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Josh Lefkowitz
Chief Executive Officer
Josh Lefkowitz executes the company’s strategic vision to empower organizations with Business Risk Intelligence (BRI). He has worked extensively with authorities to track and analyze terrorist groups. Mr. Lefkowitz also served as a consultant to the FBI’s senior management team and worked for a top tier, global investment bank. Mr. Lefkowitz holds an MBA from Harvard University and a BA from Williams College.
Evan Kohlmann
Chief Innovation Officer
Evan Kohlmann focuses on product innovation at Flashpoint where he leverages fifteen years’ experience tracking Al-Qaida, ISIS, and other terrorist groups. He has consulted for the US Department of Defense, the US Department of Justice, the Australian Federal Police, and Scotland Yard’s Counter Terrorism Command, among others. Mr. Kohlmann holds a JD from the Univ. of Pennsylvania Law School and a BSFS in International Politics from the Walsh School of Foreign Service at Georgetown Univ.
Josh Devon
Chief Operating Officer / Chief Product Officer
Josh Devon focuses on product vision and strategy at Flashpoint while ensuring the company’s departments function synergistically during its rapid growth. He also works to ensure that customers receive best in class products, services, and support. Previously, Mr. Devon co-founded the SITE Intelligence Group where he served as Assistant Director. He holds an MA from SAIS at Johns Hopkins Univ. At the Univ. of Pennsylvania, he received a BS in Economics from the Wharton School and a BA in English from the College of Arts and Sciences.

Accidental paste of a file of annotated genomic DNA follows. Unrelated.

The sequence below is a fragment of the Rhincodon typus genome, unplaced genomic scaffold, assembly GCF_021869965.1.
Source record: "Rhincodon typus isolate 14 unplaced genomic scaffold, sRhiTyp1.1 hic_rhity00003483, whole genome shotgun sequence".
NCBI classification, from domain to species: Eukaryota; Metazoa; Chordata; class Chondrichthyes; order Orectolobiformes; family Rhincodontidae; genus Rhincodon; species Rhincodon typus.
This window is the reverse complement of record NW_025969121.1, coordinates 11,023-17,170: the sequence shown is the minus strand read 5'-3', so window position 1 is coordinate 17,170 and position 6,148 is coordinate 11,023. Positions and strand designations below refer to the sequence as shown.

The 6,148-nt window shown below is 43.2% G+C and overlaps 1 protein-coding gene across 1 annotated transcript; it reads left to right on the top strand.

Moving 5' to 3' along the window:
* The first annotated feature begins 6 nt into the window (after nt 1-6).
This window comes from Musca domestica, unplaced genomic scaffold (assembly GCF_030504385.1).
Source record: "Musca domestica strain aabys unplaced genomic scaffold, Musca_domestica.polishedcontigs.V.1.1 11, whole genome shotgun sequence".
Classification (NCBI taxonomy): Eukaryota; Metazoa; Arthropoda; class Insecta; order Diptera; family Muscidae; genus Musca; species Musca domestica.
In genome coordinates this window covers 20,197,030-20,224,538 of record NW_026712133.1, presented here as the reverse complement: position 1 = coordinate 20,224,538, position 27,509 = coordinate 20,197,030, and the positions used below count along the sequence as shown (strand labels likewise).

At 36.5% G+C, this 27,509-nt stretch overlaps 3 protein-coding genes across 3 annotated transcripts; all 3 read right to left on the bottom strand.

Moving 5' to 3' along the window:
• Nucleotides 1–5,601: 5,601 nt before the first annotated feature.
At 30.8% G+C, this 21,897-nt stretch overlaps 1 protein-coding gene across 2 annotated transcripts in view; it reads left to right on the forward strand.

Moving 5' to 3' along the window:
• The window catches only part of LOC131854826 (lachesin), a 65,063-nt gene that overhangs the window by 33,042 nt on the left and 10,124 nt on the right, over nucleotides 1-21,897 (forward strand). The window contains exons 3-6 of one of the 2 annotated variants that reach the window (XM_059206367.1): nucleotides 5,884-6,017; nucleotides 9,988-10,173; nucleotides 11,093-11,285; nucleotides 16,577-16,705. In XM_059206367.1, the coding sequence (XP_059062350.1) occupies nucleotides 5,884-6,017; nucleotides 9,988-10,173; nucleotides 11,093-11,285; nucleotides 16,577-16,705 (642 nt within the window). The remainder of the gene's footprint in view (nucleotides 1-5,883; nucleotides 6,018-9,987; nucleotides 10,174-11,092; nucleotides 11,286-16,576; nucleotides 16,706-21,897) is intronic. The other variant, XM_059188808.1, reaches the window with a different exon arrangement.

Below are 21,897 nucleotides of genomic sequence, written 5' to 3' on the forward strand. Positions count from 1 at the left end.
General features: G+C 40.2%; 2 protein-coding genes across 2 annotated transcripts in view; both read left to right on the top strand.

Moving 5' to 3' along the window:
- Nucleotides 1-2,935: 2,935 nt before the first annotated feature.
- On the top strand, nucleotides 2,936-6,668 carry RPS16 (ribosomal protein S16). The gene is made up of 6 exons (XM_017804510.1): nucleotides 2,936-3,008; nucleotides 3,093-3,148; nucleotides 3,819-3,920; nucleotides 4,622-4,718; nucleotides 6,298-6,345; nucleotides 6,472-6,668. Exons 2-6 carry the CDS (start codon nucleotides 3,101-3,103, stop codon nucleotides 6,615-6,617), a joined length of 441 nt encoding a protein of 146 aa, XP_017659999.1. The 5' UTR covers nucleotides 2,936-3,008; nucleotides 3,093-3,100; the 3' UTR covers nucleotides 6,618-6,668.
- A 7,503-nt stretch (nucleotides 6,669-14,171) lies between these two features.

Chris Camacho
Chief Strategy Officer
Chris Camacho leads the company’s sales and client engagement & development teams, which also includes customer success, solution architecture, business development, strategic integrations, and the FPCollab sharing community. With over 15 years of cybersecurity leadership experience, he has spearheaded initiatives across Operational Strategy, Incident Response, Threat Management, and Security Operations to ensure cyber risk postures align with business goals. Most recently as a Senior Vice President of Information Security at Bank of America, Mr. Camacho was responsible for overseeing the Threat Management Program. An entrepreneur, Mr. Camacho also serves as CEO for NinjaJobs: a career-matching community for elite cybersecurity talent. He has a BS in Decision Sciences & Management of Information Systems from George Mason University.
Lisa Iadanza
Chief People Officer
Lisa M. Iadanza leads all functional areas of People Operations at Flashpoint, including human resources, talent acquisition & management, employee engagement, and developing high performance teams. In addition to collaborating with the executive team to drive strategic growth, she plays an integral role in fostering Flashpoint’s culture and mission. Driven by her passions for mentorship, employee advocacy, and talent development, Ms. Iadanza has more than twenty years of experience in building, scaling, and leading human resources functions. Prior to Flashpoint, she held leadership roles at Conde Nast, Terra Technology, and FreeWheel. She is a member of the Society for Human Resources Management (SHRM) and holds a bachelor’s degree in management with concentrations in human resources and marketing from State University of New York at Binghamton.
Rob Reznick
VP of Finance and Corporate Development
Rob Reznick leads the finance, accounting, and corporate development teams at Flashpoint. Rob previously served as Director of Finance & Accounting for 1010data (acquired by Advance/Newhouse), and Director of Finance for Financial Guard (acquired by Legg Mason) after prior work in forensic accounting and dispute consulting. Mr. Reznick is a Certified Public Accountant and holds an MBA and MAcc from the Fisher College of Business at the Ohio State University, and a BBA from the Ross School of Business at the University of Michigan.
Tom Hofmann
VP Intelligence